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Yamaha YZF-R15 V3.0 - First Ride - Track Review

Yamaha YZF-R15 V3.0 - First Ride - Track Review

Snapshot: Yamaha R15 has more been a revolution for Indian motorcycling industry. The new Version-3.0 is yet another track weapon with sharp riding dynamics and gorgeous design.

Yamaha YZF-R15, truly the first ever bike in the Indian market to ignite the revolution of affordable sports bikes or at least give a new perspective to other manufacturers that our market is more mature than perceived. Back in those days, it was an epitome of the motorcycling world and was a much-needed product for an entire generation that had nothing more than a couple of Pulsars and Karizmas. Over the years, the bike has evolved into a more modern and a precise piece of engineering that still shames a number of bikes in the same segment. The new generation R15 V3.0 was launched at the Auto Expo this year and we were invited to get our hands on it at MMRT Chennai which happens to be the perfect little track with constant directional changes to experience such a bike.

Design:

You really can’t see any similarity in the new R15 against the old one no matter how closely you look at both the products side by side. The company says that this bike carries the same DNA from its bigger siblings such as the R6 and the R1, and we have many reasons to believe that.

The front twin headlamps are sharper and sleeker. They are all-LED units exuding that futuristic and sharp focused look to the front of the motorcycle. Don't know much about functionality as it was a daytime track event, wait for a comprehensive road test later. These headlamps have the similar air vent in the middle that can be seen on its bigger siblings, but on the R15 it’s merely for looks rather than usage.

The windscreen is more aerodynamic and longer than before helping wind deflection, tank gets a center strip which is just a cosmetic update with fins comes straight off from the big brother YZF-R1. The tail design is monumentally beautiful drawing inspiration from the current YZF-R6 and YZF-R1. The rear end looks smashing and is certainly a highlight of the new design. Other bits like alloys, exhaust, tank and everything else is fresh and exciting to behold.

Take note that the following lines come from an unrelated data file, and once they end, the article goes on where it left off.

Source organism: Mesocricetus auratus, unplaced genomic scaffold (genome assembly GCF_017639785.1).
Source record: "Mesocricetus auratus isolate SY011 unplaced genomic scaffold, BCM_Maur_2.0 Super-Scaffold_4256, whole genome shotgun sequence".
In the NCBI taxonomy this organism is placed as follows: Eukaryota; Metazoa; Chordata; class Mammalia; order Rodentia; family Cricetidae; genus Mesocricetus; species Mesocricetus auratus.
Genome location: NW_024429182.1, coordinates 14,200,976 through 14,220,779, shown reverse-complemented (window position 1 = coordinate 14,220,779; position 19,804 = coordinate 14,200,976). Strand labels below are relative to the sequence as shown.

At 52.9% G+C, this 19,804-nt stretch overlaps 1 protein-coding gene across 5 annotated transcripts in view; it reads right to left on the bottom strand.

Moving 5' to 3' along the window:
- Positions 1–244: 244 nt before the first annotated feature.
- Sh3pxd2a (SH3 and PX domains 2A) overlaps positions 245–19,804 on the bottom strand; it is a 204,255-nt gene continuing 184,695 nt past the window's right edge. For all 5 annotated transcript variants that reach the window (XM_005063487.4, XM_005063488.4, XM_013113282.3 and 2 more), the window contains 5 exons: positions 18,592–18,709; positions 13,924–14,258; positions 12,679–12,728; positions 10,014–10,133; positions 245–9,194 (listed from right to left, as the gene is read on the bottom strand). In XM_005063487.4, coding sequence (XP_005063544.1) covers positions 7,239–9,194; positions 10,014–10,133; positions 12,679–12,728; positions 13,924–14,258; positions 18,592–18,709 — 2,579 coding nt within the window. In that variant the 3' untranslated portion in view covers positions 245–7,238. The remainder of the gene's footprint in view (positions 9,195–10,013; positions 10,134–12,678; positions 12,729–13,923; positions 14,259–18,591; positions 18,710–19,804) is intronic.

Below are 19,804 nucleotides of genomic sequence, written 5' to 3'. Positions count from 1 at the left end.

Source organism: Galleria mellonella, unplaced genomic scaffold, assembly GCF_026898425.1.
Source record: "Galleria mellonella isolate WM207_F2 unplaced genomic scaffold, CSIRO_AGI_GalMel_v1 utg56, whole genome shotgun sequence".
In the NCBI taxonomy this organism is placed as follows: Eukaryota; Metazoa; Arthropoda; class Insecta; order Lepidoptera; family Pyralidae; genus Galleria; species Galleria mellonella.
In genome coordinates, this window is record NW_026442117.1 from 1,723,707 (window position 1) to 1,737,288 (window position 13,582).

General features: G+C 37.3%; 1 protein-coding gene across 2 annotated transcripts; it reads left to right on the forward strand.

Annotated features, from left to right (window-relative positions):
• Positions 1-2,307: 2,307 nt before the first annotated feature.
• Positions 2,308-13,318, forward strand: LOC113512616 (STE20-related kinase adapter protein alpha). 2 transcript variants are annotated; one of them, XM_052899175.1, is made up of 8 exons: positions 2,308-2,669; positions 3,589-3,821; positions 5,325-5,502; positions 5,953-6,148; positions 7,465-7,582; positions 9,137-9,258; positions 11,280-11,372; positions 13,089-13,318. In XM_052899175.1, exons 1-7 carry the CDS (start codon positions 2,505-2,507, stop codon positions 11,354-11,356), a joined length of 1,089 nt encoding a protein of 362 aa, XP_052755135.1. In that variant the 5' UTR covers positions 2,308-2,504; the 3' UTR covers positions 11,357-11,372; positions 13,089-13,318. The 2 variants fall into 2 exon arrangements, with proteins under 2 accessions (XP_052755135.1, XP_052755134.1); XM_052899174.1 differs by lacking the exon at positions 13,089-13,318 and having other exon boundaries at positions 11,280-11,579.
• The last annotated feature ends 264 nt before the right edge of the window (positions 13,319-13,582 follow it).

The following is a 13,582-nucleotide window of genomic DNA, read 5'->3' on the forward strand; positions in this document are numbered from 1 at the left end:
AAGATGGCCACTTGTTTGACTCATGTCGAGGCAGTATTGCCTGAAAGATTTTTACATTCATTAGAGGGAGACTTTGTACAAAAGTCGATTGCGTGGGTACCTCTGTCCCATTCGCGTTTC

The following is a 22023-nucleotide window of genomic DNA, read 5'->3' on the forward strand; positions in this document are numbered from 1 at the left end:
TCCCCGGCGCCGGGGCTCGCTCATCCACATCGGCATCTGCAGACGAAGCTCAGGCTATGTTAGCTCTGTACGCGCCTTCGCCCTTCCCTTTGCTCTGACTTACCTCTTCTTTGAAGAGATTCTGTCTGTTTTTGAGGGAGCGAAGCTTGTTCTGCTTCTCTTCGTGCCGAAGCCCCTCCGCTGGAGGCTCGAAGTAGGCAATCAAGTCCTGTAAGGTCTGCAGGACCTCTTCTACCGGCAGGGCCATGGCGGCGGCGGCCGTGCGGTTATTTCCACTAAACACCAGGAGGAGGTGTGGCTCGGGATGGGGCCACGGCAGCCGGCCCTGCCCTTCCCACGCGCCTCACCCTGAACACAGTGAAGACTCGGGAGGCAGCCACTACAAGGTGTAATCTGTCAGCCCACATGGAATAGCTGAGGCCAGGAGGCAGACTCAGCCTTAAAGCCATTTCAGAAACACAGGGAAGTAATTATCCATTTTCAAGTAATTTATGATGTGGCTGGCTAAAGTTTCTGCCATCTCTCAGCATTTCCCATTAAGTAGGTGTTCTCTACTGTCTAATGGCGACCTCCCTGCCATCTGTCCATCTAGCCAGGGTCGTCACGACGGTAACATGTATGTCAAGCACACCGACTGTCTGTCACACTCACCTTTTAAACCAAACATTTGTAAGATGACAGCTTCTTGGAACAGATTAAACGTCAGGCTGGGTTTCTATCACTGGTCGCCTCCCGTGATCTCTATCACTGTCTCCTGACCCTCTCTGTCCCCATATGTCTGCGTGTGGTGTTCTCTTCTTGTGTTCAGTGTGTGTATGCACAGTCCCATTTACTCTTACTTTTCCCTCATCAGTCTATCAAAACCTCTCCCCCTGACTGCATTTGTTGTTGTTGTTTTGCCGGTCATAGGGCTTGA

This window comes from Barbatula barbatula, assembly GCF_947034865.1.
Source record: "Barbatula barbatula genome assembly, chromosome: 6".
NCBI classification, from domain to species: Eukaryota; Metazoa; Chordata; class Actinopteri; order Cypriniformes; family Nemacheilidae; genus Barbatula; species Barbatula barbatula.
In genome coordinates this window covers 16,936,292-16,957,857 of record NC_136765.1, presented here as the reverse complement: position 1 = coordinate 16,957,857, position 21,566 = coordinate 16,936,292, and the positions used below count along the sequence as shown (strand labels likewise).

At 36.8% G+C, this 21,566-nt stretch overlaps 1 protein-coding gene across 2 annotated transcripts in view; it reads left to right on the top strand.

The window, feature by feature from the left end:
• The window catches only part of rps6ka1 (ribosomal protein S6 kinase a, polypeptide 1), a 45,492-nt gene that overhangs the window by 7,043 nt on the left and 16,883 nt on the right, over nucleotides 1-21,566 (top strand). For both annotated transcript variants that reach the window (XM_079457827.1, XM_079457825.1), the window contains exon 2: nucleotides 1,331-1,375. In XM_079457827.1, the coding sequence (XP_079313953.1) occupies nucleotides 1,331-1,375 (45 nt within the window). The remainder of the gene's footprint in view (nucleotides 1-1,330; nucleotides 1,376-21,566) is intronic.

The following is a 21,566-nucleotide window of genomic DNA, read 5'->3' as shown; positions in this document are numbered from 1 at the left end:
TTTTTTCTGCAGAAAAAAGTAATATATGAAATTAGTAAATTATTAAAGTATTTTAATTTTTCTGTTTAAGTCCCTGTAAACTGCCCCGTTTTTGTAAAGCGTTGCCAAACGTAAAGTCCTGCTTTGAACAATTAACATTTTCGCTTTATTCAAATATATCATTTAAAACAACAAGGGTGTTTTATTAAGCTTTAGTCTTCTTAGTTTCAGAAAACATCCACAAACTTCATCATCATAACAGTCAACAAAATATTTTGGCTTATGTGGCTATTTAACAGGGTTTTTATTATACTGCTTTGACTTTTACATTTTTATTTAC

Talk about everything new and you can’t forget the all-new digital cockpit that displays over 18 functions. The earlier semi-digital panel has been chucked off and a brand new R1 inspired full digital cockpit welcomes the rider with its ‘Hello Buddy’ message as soon as the ignition key is turned on. Personally, I have always loved needles and perhaps a more modern form of the earlier semi-digital panel may have caught my eye, but nonetheless, the new panel is undoubtedly more informative and appealing to the majority of the Indian biking community.

Engine and Specification:

Now coming to the mechanical updates, the bike is as new as it can be. Its displacement is upped to 155cc from earlier 149cc due to the use of 1mm bigger bore. The new unit is a 155cc liquid-cooled SOHC 4-valve fuel-injected engine that now produces 16.3% more power which puts 19.1bhp at 10,000rpm while peak torque remains at 15Nm at 8,500rpm. Maximum power is delivered at higher engine speeds compared to the last generation bike that generated close to 16.4bhp at 8,500rpm.  Also, the bike comes with VVA which stands for variable valve actuation which helps the engine delivers the best high rpm performance without neglecting on low or mid-range torque, which makes it suitable for both, track as well as low city speeds. The company not just improved the bike on the performance part but also in terms of overall fuel efficiency; as the mileage figures have gone up by 4.3% and that’s majorly because of the fact that power losses have been reduced by improving on volumetric and combustion efficiency. But we will be putting these claims to the test on the road back in Delhi and not here on the track.